On July 12, 2010, the Court sentenced Fleming. Before trial, the government gave notice that it would seek an enhanced sentence under 21 U.S.C. § 851. ECF No. 907. "At sentencing, the [] [C]ourt increased Fleming's offense level from 19 to 43 because it determined that "more likely than not[, ]... Mr. Fleming killed [Lamont] Jackson and that [the] murder [was] relevant and related conduct in setting the guidelines range." Mouzone, 687 F.3d at 214. The Court sentenced Fleming to 240 months imprisonment for the RICO conspiracy, life in prison for the drug conspiracy, and life in prison for the possession with intent to distribute offense. ECF No. 1065.

On July 20, 2010, Fleming filed notice of appeal. ECF No. 1075. On appeal, Fleming argued, among other claims, that submitting the drug analysis report containing both sets of findings violated the Confrontation Clause, the indictment improperly joined the drug offenses and the RICO conspiracy, and the Court erred in considering the murder as relevant conduct at sentencing. See Mouzone, 687 F.3d at 207. The Fourth Circuit found no error and affirmed Fleming's conviction and sentence. Id. at 212. Fleming filed a petition for certiorari with the Supreme Court, which was denied on January 7, 2013. Fleming v. United States, 133 S.Ct. 899 (2013).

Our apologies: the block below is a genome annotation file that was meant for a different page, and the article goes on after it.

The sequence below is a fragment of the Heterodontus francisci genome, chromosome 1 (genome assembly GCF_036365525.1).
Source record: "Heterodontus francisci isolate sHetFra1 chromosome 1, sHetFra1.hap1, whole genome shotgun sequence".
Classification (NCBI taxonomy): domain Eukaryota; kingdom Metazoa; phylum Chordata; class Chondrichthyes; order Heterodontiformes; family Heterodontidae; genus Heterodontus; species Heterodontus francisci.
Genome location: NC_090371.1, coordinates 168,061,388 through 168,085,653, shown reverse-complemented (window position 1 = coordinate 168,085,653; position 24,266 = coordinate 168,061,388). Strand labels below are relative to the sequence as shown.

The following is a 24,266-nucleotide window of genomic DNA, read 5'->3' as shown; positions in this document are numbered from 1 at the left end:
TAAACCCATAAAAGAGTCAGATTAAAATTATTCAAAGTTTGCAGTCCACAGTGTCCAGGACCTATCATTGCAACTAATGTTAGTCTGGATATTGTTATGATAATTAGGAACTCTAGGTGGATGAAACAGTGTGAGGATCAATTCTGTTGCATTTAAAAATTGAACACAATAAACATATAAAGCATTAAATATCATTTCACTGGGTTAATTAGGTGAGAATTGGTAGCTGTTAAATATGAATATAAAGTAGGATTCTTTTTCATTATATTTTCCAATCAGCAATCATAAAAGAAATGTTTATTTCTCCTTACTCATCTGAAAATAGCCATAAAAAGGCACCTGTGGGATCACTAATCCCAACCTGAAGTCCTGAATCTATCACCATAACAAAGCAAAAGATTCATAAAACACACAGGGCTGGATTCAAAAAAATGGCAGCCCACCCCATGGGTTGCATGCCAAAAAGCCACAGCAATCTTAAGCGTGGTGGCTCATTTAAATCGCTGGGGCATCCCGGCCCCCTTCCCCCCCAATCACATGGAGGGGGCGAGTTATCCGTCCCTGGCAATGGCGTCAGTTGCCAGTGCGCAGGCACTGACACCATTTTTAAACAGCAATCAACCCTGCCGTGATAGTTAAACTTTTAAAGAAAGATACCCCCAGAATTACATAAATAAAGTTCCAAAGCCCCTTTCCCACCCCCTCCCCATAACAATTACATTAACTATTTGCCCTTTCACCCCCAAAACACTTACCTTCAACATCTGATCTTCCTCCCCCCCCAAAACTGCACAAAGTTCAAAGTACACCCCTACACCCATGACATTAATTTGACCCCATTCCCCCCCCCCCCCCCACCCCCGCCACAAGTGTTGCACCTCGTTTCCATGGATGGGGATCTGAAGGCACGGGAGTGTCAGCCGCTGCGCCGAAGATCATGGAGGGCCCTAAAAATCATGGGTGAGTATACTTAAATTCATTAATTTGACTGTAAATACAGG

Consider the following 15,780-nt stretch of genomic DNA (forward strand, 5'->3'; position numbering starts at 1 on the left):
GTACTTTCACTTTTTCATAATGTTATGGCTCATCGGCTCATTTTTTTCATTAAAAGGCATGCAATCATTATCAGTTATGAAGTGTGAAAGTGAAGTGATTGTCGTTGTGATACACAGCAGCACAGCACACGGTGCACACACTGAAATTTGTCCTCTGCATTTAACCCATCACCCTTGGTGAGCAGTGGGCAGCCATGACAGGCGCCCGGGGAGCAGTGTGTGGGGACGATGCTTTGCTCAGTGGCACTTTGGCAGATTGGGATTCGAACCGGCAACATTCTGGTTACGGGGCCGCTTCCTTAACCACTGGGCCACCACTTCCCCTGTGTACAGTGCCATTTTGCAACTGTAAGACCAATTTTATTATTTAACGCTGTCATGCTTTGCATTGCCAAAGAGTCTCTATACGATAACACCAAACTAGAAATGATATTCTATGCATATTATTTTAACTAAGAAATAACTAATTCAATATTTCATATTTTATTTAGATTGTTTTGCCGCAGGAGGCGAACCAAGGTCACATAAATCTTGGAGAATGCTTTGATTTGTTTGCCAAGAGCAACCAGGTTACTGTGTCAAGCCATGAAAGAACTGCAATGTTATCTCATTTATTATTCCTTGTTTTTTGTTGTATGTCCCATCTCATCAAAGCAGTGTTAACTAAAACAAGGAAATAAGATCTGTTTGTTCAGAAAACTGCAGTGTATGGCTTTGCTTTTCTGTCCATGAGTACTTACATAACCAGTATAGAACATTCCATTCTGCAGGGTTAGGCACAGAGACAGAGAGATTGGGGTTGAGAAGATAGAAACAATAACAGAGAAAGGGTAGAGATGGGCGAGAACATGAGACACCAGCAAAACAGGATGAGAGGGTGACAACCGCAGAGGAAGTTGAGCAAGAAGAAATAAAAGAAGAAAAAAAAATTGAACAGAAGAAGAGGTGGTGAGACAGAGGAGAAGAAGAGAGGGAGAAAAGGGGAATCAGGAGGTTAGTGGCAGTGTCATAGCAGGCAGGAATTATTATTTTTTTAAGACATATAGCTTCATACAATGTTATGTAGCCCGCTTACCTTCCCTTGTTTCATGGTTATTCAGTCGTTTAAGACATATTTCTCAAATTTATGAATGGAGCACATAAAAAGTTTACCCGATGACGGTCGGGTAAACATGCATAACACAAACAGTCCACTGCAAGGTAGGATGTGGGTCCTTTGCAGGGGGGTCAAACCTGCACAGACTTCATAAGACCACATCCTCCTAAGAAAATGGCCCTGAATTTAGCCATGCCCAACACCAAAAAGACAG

On August 15, 2013, Fleming filed a motion to vacate under 28 U.S.C. § 2255. ECF No. 1352. On August 27, 2013, Fleming filed a motion to amend in order to add a claim under Alleyne v. United States, 133 S.Ct. 2151 (2013). ECF No. 1354. On October 17, 2013, the government responded. ECF No. 1364. On October 18, 2013, Fleming filed another motion to amend addressing his Alleyne claim. ECF No. 1366. On May 15, 2014, Fleming filed a third motion to amend. ECF No. 1397. On June 10, 2014, the government opposed the third motion to amend. ECF No. 1405.

II. Analysis

A. Motions to Amend

"A motion by a federal prisoner for postconviction relief under 28 U.S.C. § 2255 is subject to a one-year time limitation that generally runs from the date on which the judgment of conviction becomes final.'" Clay v. United States, 537 U.S. 522, 524 (2003) (quoting 28 U.S.C. § 2255). Fleming's judgment of conviction became ...